Locke on Judgment, Faith, Reason, Etc.
(Essay, Book IV)
Early Modern Philosophy
On some themes from Book IV. I'll begin with a couple of issues about knowledge, then continue on to Locke's remarks about things we can't have knowledge of but can still have some reasonable degree of assurance about.
I. The Reality of Knowledge
Locke occasionally addresses general skeptical worries of the kind Descartes introduces in Meditation I, though he never seems to take them too seriously. One of his more detailed discussions is in his of "the reality of knowledge" (IV.iv).
The problem stems from Locke's idea that all of our knowledge is of the relations of ideas. This naturally suggests the question: "But what if all of our ideas are entirely disconnected from reality? What if the real world is nothing like our idea of it?"
Locke concedes that we want more than just knowledge of how ideas relate to each other: we also want knowledge of how they relate to the real world. "Our knowledge therefore is real, only so far as there is a conformity between our ideas and the reality of things" (IV.iv.3).
Locke thinks that much of our knowledge is of general propositions. These are conditional in nature. That is, I can know that every triangle has angles that sum to 180 even if I don't know whether there actually are any triangles in reality: what I know is that everything is such that, if it is a triangle, its angles sum to 180. Similarly, Locke says that I can know that "murder deserves death" without knowing whether there actually are any murders: what I know is that if one person murders another, he or she deserves to die (IV.iv.8).
Notice how similar Locke's points about general knowledge are to Descartes' discussion in Meditation V, in which he says that we can know about the essence of material objects without knowing whether any such objects actually exist.
II. Knowledge of Existence
Another context in which it is clear that Locke thinks we can have knowledge about the relation between ideas and reality, not merely about relations of ideas, occurs in his discussion of our knowledge of the existence of particular things.
Locke thinks we have intuitive knowledge of our own existence, demonstrative knowledge of the existence of God, and sensitive knowledge of the existence of particular things that we are currently experiencing or have experienced in the past. Beyond that, we don't have any knowledge of existence.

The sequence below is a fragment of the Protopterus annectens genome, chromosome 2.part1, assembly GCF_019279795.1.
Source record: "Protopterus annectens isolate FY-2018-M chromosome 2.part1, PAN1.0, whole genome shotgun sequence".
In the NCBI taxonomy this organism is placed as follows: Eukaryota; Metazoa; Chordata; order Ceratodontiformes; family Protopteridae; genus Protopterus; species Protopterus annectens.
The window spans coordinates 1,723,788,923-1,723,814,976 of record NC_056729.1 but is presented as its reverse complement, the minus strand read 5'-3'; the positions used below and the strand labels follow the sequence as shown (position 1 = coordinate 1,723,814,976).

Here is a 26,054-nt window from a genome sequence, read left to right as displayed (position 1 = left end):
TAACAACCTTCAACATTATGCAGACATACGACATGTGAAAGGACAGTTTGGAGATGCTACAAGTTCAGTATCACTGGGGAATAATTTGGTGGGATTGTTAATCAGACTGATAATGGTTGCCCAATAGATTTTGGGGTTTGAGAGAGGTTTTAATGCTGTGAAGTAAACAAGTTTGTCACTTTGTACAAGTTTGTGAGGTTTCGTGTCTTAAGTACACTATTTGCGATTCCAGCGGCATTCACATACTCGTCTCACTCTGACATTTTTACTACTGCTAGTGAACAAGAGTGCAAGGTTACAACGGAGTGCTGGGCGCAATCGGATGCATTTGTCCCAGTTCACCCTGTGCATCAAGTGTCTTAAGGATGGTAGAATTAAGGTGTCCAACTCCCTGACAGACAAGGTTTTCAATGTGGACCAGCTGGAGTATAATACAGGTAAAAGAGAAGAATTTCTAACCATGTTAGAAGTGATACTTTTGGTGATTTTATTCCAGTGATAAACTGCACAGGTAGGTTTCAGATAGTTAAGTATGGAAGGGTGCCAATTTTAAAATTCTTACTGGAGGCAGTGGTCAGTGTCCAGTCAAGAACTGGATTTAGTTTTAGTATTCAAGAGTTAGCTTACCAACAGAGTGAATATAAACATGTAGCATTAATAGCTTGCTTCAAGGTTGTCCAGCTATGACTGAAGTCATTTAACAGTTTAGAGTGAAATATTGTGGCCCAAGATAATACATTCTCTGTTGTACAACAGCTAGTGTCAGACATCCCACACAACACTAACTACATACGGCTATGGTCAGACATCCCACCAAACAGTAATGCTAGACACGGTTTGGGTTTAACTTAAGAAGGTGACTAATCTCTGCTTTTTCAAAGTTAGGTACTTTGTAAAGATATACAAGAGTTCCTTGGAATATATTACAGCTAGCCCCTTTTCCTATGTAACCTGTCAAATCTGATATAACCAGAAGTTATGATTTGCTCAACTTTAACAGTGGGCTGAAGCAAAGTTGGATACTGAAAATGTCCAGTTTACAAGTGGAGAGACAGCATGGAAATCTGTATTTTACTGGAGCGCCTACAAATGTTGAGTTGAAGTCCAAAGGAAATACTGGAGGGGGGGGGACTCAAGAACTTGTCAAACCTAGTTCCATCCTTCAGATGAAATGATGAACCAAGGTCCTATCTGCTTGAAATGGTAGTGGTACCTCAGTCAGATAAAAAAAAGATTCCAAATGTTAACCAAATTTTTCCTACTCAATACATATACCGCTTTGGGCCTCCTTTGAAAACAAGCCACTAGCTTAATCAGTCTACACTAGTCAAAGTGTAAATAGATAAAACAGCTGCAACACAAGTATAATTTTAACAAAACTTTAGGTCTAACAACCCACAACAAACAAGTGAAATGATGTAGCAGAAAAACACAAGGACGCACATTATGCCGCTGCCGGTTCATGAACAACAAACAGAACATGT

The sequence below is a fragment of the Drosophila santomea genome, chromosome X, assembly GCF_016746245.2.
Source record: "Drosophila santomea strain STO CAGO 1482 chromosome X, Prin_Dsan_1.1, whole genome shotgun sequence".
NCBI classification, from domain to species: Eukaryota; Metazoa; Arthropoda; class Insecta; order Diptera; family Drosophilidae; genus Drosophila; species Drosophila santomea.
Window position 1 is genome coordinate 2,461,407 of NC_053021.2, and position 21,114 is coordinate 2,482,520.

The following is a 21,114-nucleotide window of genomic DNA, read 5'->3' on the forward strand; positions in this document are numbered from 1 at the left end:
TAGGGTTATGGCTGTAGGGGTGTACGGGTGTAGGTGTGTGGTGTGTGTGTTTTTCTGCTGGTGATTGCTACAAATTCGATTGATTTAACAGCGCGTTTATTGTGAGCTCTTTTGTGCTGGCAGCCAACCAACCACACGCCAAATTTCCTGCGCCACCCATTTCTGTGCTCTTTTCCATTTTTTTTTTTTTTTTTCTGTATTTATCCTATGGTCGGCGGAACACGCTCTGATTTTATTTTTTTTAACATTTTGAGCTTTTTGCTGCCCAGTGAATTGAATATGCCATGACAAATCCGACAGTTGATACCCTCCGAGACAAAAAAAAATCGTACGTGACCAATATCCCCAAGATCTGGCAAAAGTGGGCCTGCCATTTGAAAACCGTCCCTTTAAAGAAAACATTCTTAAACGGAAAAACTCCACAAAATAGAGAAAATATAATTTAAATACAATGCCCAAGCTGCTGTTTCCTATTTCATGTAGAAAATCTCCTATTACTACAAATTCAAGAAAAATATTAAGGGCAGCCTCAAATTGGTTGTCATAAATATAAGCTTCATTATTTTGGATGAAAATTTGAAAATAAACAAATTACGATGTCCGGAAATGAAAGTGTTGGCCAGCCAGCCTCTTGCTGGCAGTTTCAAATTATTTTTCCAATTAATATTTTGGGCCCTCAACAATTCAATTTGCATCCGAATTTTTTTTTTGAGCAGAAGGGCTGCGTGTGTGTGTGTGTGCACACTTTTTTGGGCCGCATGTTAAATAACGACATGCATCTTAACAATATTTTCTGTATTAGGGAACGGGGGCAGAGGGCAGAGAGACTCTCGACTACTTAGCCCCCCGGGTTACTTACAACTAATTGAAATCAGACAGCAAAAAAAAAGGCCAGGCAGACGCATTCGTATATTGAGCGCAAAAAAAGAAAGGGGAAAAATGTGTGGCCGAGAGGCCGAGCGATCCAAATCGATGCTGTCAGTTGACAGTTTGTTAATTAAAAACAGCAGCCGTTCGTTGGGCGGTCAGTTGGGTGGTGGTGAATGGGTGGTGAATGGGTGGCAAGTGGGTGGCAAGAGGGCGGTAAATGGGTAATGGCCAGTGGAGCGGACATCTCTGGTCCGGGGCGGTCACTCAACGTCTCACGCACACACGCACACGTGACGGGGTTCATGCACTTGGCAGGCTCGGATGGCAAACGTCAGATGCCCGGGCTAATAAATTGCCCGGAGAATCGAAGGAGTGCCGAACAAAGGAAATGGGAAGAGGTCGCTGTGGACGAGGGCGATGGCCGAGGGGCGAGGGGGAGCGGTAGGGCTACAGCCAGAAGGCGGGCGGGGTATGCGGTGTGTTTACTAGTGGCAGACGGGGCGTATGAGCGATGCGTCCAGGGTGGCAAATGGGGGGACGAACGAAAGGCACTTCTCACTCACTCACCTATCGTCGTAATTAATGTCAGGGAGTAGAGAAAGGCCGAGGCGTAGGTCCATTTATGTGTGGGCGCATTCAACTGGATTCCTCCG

III. Knowledge and Judgment: An Outline
Knowledge (requires certainty: e.g. IV.iii.14)
Judgment (= probable opinion).
of things of which we can have experience (grounds: experience and testimony, IV.xv.4)
assurance -- sense experience and testimony completely agree (IV.xvi.6)
confidence -- sense experience and testimony generally agree (IV.xvi.77)
unavoidability -- we have testimony only (IV.xvi.8)
lower degrees of belief -- testimony, experience disagree (IV.xvi.9)
belief, doubt, wavering, distrust, etc.
of things we can't have experience of (because too small or too remote) -- here we use analogy (IV.xvi.12)
examples: heat = molecular motion, color = reflectance properties, existence of higher beings between us and God
Reason is the process of making inferences. Some kinds of knowledge (or judgment) require reason, and some don't.
Intuitive knowledge is direct and does not involve reasoning (IV.xvii.14).
Demonstration involves certain inferences from certain starting points, so it does involve reasoning (IV.xvii.15).
Sensitive knowledge seems to be direct: if I see that there is an object in front of me, I don't need to make an inference.
"Probable reasoning" doesn't give us knowledge (certainty), but otherwise it's very similar to demonstration
There's a nice pattern here:
|more certain (about ideas only?)||intuition||demonstration|
|less certain (about the external world?)||sensation||probable reasoning|
Where does faith fit in in the knowledge and judgment outline in section III above?
Definition: "Faith . . . is the assent to any proposition, not . . . made out by the deductions of reason; but upon the credit of the proposer, as coming from GOD, in some extraordinary way of communication. This way of discovering truths to men we call revelation" (IV.xviii.2).
Revelation appears to be a variety of what Locke calls testimony. So it doesn't seem to be opposed to judgment, but rather to be a form of judgment or probable opinion. However, it doesn't seem to fit anywhere in the outline very neatly since it (a) involves testimony, but (b) also concerns things we can't have direct experience of.
Locke's most important point (I think): "It still belongs to reason, to judge of the truth of its being a revelation, and of the signification of the words, wherein it is delivered" (IV.xviii.8; L makes a similar point in section 10).